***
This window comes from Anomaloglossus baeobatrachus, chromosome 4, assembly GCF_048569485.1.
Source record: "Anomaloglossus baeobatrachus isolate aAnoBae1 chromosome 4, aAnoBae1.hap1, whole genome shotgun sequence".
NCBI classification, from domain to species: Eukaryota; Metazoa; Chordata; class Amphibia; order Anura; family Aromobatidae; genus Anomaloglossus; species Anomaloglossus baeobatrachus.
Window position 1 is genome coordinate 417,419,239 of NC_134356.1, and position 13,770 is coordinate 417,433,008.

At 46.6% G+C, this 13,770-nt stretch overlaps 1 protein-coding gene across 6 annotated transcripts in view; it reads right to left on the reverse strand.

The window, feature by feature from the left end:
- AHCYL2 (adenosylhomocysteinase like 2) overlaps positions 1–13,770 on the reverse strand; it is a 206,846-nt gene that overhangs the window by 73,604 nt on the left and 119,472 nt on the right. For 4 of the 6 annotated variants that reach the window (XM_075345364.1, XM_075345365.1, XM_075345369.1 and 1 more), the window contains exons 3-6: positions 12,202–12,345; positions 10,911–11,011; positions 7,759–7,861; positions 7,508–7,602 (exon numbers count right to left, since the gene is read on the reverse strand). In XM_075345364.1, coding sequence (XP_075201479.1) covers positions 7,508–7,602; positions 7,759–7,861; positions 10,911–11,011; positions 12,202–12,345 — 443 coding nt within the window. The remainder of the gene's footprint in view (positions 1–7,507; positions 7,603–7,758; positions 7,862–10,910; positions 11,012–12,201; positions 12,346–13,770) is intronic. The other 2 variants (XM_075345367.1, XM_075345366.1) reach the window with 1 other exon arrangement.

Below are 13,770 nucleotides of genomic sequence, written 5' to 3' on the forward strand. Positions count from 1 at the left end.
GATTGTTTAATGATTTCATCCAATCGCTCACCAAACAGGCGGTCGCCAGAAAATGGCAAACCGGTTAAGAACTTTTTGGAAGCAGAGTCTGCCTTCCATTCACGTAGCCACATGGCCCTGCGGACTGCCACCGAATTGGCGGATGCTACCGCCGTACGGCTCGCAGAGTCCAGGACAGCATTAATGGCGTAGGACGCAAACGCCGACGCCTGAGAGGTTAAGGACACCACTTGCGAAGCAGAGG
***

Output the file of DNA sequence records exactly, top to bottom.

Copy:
This window comes from Anomaloglossus baeobatrachus, chromosome 4, assembly GCF_048569485.1.
Source record: "Anomaloglossus baeobatrachus isolate aAnoBae1 chromosome 4, aAnoBae1.hap1, whole genome shotgun sequence".
NCBI classification, from domain to species: Eukaryota; Metazoa; Chordata; class Amphibia; order Anura; family Aromobatidae; genus Anomaloglossus; species Anomaloglossus baeobatrachus.
Window position 1 is genome coordinate 417,419,239 of NC_134356.1, and position 13,770 is coordinate 417,433,008.

At 46.6% G+C, this 13,770-nt stretch overlaps 1 protein-coding gene across 6 annotated transcripts in view; it reads right to left on the reverse strand.

The window, feature by feature from the left end:
- AHCYL2 (adenosylhomocysteinase like 2) overlaps positions 1–13,770 on the reverse strand; it is a 206,846-nt gene that overhangs the window by 73,604 nt on the left and 119,472 nt on the right. For 4 of the 6 annotated variants that reach the window (XM_075345364.1, XM_075345365.1, XM_075345369.1 and 1 more), the window contains exons 3-6: positions 12,202–12,345; positions 10,911–11,011; positions 7,759–7,861; positions 7,508–7,602 (exon numbers count right to left, since the gene is read on the reverse strand). In XM_075345364.1, coding sequence (XP_075201479.1) covers positions 7,508–7,602; positions 7,759–7,861; positions 10,911–11,011; positions 12,202–12,345 — 443 coding nt within the window. The remainder of the gene's footprint in view (positions 1–7,507; positions 7,603–7,758; positions 7,862–10,910; positions 11,012–12,201; positions 12,346–13,770) is intronic. The other 2 variants (XM_075345367.1, XM_075345366.1) reach the window with 1 other exon arrangement.

Below are 13,770 nucleotides of genomic sequence, written 5' to 3' on the forward strand. Positions count from 1 at the left end.
GATTGTTTAATGATTTCATCCAATCGCTCACCAAACAGGCGGTCGCCAGAAAATGGCAAACCGGTTAAGAACTTTTTGGAAGCAGAGTCTGCCTTCCATTCACGTAGCCACATGGCCCTGCGGACTGCCACCGAATTGGCGGATGCTACCGCCGTACGGCTCGCAGAGTCCAGGACAGCATTAATGGCGTAGGACGCAAACGCCGACGCCTGAGAGGTTAAGGACACCACTTGCGAAGCAGAGG